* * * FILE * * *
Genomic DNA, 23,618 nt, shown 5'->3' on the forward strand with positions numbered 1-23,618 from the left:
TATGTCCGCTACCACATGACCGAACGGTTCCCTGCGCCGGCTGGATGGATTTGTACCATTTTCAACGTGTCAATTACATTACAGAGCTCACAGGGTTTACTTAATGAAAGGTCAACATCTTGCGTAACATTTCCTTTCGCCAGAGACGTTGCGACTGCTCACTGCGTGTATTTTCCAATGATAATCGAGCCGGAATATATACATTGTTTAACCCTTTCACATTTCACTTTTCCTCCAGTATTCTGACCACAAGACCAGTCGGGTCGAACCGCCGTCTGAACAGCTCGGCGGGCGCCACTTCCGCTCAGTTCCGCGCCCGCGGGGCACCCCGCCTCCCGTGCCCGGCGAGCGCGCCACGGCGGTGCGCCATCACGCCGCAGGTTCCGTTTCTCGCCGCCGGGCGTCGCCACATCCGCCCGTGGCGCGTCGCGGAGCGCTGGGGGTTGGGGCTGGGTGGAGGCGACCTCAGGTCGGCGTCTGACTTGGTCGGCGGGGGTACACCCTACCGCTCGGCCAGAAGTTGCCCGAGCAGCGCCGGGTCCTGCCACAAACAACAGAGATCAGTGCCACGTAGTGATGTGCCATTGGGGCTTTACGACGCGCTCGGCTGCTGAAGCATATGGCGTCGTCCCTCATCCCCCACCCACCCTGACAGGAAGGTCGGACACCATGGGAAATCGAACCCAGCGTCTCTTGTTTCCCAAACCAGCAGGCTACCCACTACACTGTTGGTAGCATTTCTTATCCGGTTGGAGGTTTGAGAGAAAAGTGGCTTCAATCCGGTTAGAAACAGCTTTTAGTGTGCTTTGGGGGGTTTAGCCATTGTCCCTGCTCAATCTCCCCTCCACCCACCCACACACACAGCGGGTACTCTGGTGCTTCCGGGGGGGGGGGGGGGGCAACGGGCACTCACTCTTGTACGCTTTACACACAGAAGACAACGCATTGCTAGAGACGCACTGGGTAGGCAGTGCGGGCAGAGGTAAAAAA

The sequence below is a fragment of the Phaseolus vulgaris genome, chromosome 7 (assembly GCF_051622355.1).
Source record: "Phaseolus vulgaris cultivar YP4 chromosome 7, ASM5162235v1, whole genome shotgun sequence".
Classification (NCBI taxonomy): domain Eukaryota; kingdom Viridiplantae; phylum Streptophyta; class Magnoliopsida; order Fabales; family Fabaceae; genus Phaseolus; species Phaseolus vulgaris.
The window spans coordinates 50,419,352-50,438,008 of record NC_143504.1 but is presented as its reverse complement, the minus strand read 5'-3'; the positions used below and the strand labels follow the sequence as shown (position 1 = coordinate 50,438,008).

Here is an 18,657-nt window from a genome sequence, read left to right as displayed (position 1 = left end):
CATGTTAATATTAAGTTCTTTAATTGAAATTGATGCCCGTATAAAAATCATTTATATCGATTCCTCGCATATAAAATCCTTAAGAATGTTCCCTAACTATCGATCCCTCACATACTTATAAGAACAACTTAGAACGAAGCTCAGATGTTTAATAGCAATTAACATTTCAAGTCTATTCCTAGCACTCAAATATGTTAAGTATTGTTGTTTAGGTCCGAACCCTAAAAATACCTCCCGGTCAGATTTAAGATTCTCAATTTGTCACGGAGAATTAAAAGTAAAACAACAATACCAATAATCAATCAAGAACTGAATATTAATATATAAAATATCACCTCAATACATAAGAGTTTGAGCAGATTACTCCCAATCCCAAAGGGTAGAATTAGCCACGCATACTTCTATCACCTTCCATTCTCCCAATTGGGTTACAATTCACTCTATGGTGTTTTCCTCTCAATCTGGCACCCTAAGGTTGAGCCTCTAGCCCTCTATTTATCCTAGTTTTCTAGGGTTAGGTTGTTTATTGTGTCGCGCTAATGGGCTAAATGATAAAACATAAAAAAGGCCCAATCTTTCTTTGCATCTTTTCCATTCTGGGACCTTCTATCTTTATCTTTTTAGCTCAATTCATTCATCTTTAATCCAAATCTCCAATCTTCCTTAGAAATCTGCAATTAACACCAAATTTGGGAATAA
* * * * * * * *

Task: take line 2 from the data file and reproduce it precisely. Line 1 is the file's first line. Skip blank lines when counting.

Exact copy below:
TATGTCCGCTACCACATGACCGAACGGTTCCCTGCGCCGGCTGGATGGATTTGTACCATTTTCAACGTGTCAATTACATTACAGAGCTCACAGGGTTTACTTAATGAAAGGTCAACATCTTGCGTAACATTTCCTTTCGCCAGAGACGTTGCGACTGCTCACTGCGTGTATTTTCCAATGATAATCGAGCCGGAATATATACATTGTTTAACCCTTTCACATTTCACTTTTCCTCCAGTATTCTGACCACAAGACCAGTCGGGTCGAACCGCCGTCTGAACAGCTCGGCGGGCGCCACTTCCGCTCAGTTCCGCGCCCGCGGGGCACCCCGCCTCCCGTGCCCGGCGAGCGCGCCACGGCGGTGCGCCATCACGCCGCAGGTTCCGTTTCTCGCCGCCGGGCGTCGCCACATCCGCCCGTGGCGCGTCGCGGAGCGCTGGGGGTTGGGGCTGGGTGGAGGCGACCTCAGGTCGGCGTCTGACTTGGTCGGCGGGGGTACACCCTACCGCTCGGCCAGAAGTTGCCCGAGCAGCGCCGGGTCCTGCCACAAACAACAGAGATCAGTGCCACGTAGTGATGTGCCATTGGGGCTTTACGACGCGCTCGGCTGCTGAAGCATATGGCGTCGTCCCTCATCCCCCACCCACCCTGACAGGAAGGTCGGACACCATGGGAAATCGAACCCAGCGTCTCTTGTTTCCCAAACCAGCAGGCTACCCACTACACTGTTGGTAGCATTTCTTATCCGGTTGGAGGTTTGAGAGAAAAGTGGCTTCAATCCGGTTAGAAACAGCTTTTAGTGTGCTTTGGGGGGTTTAGCCATTGTCCCTGCTCAATCTCCCCTCCACCCACCCACACACACAGCGGGTACTCTGGTGCTTCCGGGGGGGGGGGGGGGGCAACGGGCACTCACTCTTGTACGCTTTACACACAGAAGACAACGCATTGCTAGAGACGCACTGGGTAGGCAGTGCGGGCAGAGGTAAAAAA